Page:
Monoclonal antibodies of diverse isotype induced by an O-antigen glycoconjugate vaccine mediate in vitro and in vivo killing of African invasive nontyphoidal Salmonella
Goh, Yun Shan
MacLennan, Calman A
Infection and Immunity
American Society for Microbiology
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Goh, Y. S., Clare, S., Micoli, F., Saul, A., Mastroeni, P., & MacLennan, C. A. (2015). Monoclonal antibodies of diverse isotype induced by an O-antigen glycoconjugate vaccine mediate in vitro and in vivo killing of African invasive nontyphoidal Salmonella. Infection and Immunity, 83 3722-3731. https://doi.org/10.1128/IAI.00547-15
Nontyphoidal Salmonellae (NTS), particularly S. enterica serovars Typhimurium and Enteritidis, are responsible for a major global burden of invasive disease with high associated case-fatality rate. We recently reported the development of a candidate O-antigen-CRM_197 glycoconjugate vaccine against S. Typhimurium. Here, using a panel of mouse monoclonal antibodies generated by the vaccine, we examined the relative efficiency of different antibody isotypes specific for the O:4 antigen of S. Typhimurium to effect in vitro and in vivo killing of the invasive African S. Typhimurium D23580. All O:4-specific antibody isotypes could mediate cell-free killing and phagocytosis of S. Typhimurium by mouse blood cells. Opsonization of Salmonella with O:4-specific IgA, IgG1, IgG2a and IgG2b, but not IgM, resulted in cell-dependent bacterial killing. At high concentrations, O:4-specific antibodies inhibited both cell-free complement-mediated and cell-dependent opsonophagocytic killing of S. Typhimurium in vitro. Using passive immunization in mice, the O:4-specific antibodies provided in vivo functional activity by decreasing the bacterial load in the blood and tissues, with IgG2a and IgG2b being the most effective isotypes. In conclusion, an O-antigen-CRM_197 glycoconjugate vaccine can induce O-antigen specific antibodies of different isotypes that exert in vitro and in vivo killing of S. Typhimurium.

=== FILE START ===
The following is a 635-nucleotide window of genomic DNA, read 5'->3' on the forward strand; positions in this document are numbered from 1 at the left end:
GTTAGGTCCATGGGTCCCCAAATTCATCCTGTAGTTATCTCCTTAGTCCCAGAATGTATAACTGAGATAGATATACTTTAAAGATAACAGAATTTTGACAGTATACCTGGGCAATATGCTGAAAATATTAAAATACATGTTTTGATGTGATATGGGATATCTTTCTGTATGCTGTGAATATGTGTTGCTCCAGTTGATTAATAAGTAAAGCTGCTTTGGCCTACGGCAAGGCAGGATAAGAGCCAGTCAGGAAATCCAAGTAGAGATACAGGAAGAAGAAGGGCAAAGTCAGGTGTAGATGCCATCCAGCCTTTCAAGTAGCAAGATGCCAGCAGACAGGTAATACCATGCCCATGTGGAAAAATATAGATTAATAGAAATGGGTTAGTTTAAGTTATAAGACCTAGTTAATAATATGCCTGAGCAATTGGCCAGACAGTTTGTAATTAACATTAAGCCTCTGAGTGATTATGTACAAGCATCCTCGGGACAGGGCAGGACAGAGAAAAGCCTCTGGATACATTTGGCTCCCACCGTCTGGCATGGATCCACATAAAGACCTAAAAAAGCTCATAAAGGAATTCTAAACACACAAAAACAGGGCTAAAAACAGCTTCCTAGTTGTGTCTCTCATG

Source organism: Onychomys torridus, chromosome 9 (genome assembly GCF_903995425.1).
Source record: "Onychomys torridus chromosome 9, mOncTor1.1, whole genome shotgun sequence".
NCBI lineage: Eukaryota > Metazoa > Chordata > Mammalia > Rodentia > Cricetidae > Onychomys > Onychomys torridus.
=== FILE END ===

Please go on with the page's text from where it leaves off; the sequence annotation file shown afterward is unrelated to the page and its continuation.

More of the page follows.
Salmonella, Typhimurium, Nontyphoidal, Antibody, Glycoconjugate, Vaccine, Lipopolysaccharide, O-antigen, Africa
This work was supported by a European Union FP7 Industry and Academia Partnerships and Pathways award, GENDRIVAX (Genome-driven vaccine development for bacterial infections). This is a collaboration between the Novartis Vaccines Institute for Global Health, Wellcome Trust Sanger Institute, Swiss Tropical and Public Health Institute and Kenyan Medical Research Institute [grant number 251522]. CAM is the recipient of a Clinical Research Fellowship from GlaxoSmithKline.
External DOI: https://doi.org/10.1128/IAI.00547-15
This record's URL: https://www.repository.cam.ac.uk/handle/1810/248932
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Licence URL: http://creativecommons.org/licenses/by-nc-sa/2.0/uk/